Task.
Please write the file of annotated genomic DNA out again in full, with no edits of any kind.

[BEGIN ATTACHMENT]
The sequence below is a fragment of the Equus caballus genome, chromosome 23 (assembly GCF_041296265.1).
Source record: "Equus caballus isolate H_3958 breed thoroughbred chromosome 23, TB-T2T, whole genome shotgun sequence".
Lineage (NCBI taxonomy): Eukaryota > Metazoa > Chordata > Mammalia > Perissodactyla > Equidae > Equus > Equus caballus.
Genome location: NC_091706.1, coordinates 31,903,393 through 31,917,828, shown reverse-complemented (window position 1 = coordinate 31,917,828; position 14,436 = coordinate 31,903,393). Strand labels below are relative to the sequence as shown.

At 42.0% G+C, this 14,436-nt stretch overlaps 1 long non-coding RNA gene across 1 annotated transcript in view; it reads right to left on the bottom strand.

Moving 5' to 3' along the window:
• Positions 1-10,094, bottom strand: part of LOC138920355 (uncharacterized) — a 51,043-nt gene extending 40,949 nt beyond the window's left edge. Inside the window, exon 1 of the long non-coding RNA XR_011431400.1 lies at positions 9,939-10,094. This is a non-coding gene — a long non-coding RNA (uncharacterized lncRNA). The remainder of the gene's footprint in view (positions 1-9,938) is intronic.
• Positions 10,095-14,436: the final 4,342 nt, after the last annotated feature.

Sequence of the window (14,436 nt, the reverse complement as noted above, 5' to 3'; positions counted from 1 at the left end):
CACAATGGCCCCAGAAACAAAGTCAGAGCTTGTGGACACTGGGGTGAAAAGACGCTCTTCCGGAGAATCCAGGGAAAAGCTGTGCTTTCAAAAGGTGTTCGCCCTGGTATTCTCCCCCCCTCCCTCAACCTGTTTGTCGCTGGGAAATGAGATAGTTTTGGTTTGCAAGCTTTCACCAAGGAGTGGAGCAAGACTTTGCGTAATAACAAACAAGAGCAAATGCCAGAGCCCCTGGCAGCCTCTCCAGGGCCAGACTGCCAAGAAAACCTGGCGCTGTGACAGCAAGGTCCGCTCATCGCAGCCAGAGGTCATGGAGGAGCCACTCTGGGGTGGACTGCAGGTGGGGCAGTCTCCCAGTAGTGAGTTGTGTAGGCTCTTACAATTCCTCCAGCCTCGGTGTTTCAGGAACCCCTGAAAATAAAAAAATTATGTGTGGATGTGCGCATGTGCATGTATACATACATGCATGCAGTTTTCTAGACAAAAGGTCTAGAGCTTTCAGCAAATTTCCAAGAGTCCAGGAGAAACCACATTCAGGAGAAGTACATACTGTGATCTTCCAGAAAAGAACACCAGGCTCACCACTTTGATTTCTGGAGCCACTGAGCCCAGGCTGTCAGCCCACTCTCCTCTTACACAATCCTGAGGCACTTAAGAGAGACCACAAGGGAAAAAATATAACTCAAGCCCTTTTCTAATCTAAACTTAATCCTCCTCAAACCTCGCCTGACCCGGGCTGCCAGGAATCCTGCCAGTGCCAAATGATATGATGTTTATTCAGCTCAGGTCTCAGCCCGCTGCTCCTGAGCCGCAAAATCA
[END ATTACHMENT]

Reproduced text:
The sequence below is a fragment of the Equus caballus genome, chromosome 23 (assembly GCF_041296265.1).
Source record: "Equus caballus isolate H_3958 breed thoroughbred chromosome 23, TB-T2T, whole genome shotgun sequence".
Lineage (NCBI taxonomy): Eukaryota > Metazoa > Chordata > Mammalia > Perissodactyla > Equidae > Equus > Equus caballus.
Genome location: NC_091706.1, coordinates 31,903,393 through 31,917,828, shown reverse-complemented (window position 1 = coordinate 31,917,828; position 14,436 = coordinate 31,903,393). Strand labels below are relative to the sequence as shown.

At 42.0% G+C, this 14,436-nt stretch overlaps 1 long non-coding RNA gene across 1 annotated transcript in view; it reads right to left on the bottom strand.

Moving 5' to 3' along the window:
• Positions 1-10,094, bottom strand: part of LOC138920355 (uncharacterized) — a 51,043-nt gene extending 40,949 nt beyond the window's left edge. Inside the window, exon 1 of the long non-coding RNA XR_011431400.1 lies at positions 9,939-10,094. This is a non-coding gene — a long non-coding RNA (uncharacterized lncRNA). The remainder of the gene's footprint in view (positions 1-9,938) is intronic.
• Positions 10,095-14,436: the final 4,342 nt, after the last annotated feature.

Sequence of the window (14,436 nt, the reverse complement as noted above, 5' to 3'; positions counted from 1 at the left end):
CACAATGGCCCCAGAAACAAAGTCAGAGCTTGTGGACACTGGGGTGAAAAGACGCTCTTCCGGAGAATCCAGGGAAAAGCTGTGCTTTCAAAAGGTGTTCGCCCTGGTATTCTCCCCCCCTCCCTCAACCTGTTTGTCGCTGGGAAATGAGATAGTTTTGGTTTGCAAGCTTTCACCAAGGAGTGGAGCAAGACTTTGCGTAATAACAAACAAGAGCAAATGCCAGAGCCCCTGGCAGCCTCTCCAGGGCCAGACTGCCAAGAAAACCTGGCGCTGTGACAGCAAGGTCCGCTCATCGCAGCCAGAGGTCATGGAGGAGCCACTCTGGGGTGGACTGCAGGTGGGGCAGTCTCCCAGTAGTGAGTTGTGTAGGCTCTTACAATTCCTCCAGCCTCGGTGTTTCAGGAACCCCTGAAAATAAAAAAATTATGTGTGGATGTGCGCATGTGCATGTATACATACATGCATGCAGTTTTCTAGACAAAAGGTCTAGAGCTTTCAGCAAATTTCCAAGAGTCCAGGAGAAACCACATTCAGGAGAAGTACATACTGTGATCTTCCAGAAAAGAACACCAGGCTCACCACTTTGATTTCTGGAGCCACTGAGCCCAGGCTGTCAGCCCACTCTCCTCTTACACAATCCTGAGGCACTTAAGAGAGACCACAAGGGAAAAAATATAACTCAAGCCCTTTTCTAATCTAAACTTAATCCTCCTCAAACCTCGCCTGACCCGGGCTGCCAGGAATCCTGCCAGTGCCAAATGATATGATGTTTATTCAGCTCAGGTCTCAGCCCGCTGCTCCTGAGCCGCAAAATCA